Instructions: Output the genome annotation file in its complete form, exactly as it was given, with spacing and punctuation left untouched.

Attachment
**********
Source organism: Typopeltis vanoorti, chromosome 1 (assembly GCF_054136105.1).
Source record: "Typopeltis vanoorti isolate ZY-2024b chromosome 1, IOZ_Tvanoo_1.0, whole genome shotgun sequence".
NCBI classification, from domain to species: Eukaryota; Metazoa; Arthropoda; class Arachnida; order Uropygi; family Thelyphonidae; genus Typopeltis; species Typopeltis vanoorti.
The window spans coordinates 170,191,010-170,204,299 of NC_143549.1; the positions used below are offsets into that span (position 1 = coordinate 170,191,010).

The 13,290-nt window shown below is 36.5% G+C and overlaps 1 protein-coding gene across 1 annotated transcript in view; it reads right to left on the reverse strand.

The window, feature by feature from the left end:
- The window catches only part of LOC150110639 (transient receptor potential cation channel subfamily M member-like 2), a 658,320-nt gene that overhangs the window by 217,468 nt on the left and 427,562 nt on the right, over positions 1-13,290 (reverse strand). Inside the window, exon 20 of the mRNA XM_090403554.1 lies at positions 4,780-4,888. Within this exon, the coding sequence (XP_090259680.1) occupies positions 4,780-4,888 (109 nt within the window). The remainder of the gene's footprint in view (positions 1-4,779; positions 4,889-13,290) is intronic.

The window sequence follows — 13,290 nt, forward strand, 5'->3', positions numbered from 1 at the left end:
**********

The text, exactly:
Source organism: Typopeltis vanoorti, chromosome 1 (assembly GCF_054136105.1).
Source record: "Typopeltis vanoorti isolate ZY-2024b chromosome 1, IOZ_Tvanoo_1.0, whole genome shotgun sequence".
NCBI classification, from domain to species: Eukaryota; Metazoa; Arthropoda; class Arachnida; order Uropygi; family Thelyphonidae; genus Typopeltis; species Typopeltis vanoorti.
The window spans coordinates 170,191,010-170,204,299 of NC_143549.1; the positions used below are offsets into that span (position 1 = coordinate 170,191,010).

The 13,290-nt window shown below is 36.5% G+C and overlaps 1 protein-coding gene across 1 annotated transcript in view; it reads right to left on the reverse strand.

The window, feature by feature from the left end:
- The window catches only part of LOC150110639 (transient receptor potential cation channel subfamily M member-like 2), a 658,320-nt gene that overhangs the window by 217,468 nt on the left and 427,562 nt on the right, over positions 1-13,290 (reverse strand). Inside the window, exon 20 of the mRNA XM_090403554.1 lies at positions 4,780-4,888. Within this exon, the coding sequence (XP_090259680.1) occupies positions 4,780-4,888 (109 nt within the window). The remainder of the gene's footprint in view (positions 1-4,779; positions 4,889-13,290) is intronic.

The window sequence follows — 13,290 nt, forward strand, 5'->3', positions numbered from 1 at the left end: